What is it about Adolf Hitler that continues to fascinate the world? Why do people, especially those of European descent, find him so endlessly intriguing? It is not just his followers and sympathizers who find him captivating: even his enemies and those who are conflicted about him fall under his spell.
Clearly, there is something about Hitler that resonates deeply in the Aryan psyche, on a sub-rational level. Something about Hitler attracts us all, even if we do not understand what it is. It goes beyond words. And the more one learns about Hitler, the stronger this attraction becomes.
Part of the answer to the enigma of Adolf Hitler is that we see in him, to one degree or another, an idealized reflection of ourselves. He is more than just one Aryan man: he is an exemplar of all Aryan humanity.
Georges Dumézil and Indo-European Ideology
The French scholar Georges Dumézil (1898-1986) is the father of modern Indo-European studies. Following the Second World War, academic, scholarly investigation into Aryan prehistory and origins came to an almost complete halt. Research in this field was deemed to be politically incorrect (to use a more-modern term). Due to its association with National-Socialist racial theory, the very world “Aryan” itself was declared out of bounds, and was replaced by the more-neutral term “Indo-European.” For some two decades following 1945, Indo-European studies were only acceptable if they were strictly limited to the realm of comparative linguistics, that is, tracing the common origin of words in the various languages of the I-E language family.
Dumézil was one of the scholars in the tiny, tightly-circumscribed field of Indo-European linguistic studies. Unlike his colleagues, however, Dumézil was daring enough to think forbidden thoughts, and to go beyond the bounds of what was academically acceptable. In studying ancient I-E texts from many lands, especially those of a mythological nature, Dumézil noticed that they had more in common than just a similar vocabulary. Rather, they also described a common society, that was based on a common ideology or way of looking at the world.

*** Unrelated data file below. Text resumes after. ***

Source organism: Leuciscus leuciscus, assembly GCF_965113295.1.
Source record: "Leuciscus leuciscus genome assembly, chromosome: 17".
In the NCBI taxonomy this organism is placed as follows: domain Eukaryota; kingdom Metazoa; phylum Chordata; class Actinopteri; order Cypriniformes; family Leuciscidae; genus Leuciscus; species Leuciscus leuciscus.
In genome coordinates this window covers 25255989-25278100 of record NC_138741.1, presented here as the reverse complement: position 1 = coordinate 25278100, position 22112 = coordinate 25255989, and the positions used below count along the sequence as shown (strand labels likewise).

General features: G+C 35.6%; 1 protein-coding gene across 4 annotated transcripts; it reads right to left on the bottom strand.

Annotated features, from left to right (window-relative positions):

The various I-E mythologies, including those of the ancient Greek, Roman, German, Celtic and Hindu peoples, were all polytheistic. In each, there was a community of divine beings. The individual gods and goddesses of one mythological tradition had a corresponding deity in the other mythologies. For example, the Germanic Thor corresponded closely to the Roman Mars and the Vedic Indra. Furthermore, each god each had a distinct social role to play in the divine community, that was likewise a reflection of a social role in actual I-E society, such as the chieftain, the warrior, the smith, the mother, and the farmer. Dumézil perceived that the mythologies of the ancient and prehistoric I-E peoples described a social hierarchy that was common to all of them. This structural hierarchy in turn was a manifestation of a common I-E ideology, or thought world.
In essence, what Dumézil was saying was that our distant Indo-European (Aryan) ancestors not only had a common language, but also a common religion and a common social structure. He later expanded this further to include a common legal system. The implication was that this common I-E patrimony was genetically based, that is, that it is encoded in our genes and not just transmitted culturally from generation to generation. (Dumézil never made this claim himself, but left it to his students to elaborate on the basic research that he did.)
Later, the scholars Marija Gimbutas, Edgar Polomé and Roger Pearson would build on Dumézil’s work, and expand the field of Indo-European studies to formally include not just linguistics, but also mythology, archaeology, ethnology, and anthropology.
The essence of Dumézil’s theory of Indo-European ideology is termed “Functional Tripartition.” There are three levels to the I-E social hierarchy, each of which serves a certain social function:
- First Function: Sovereignty or leadership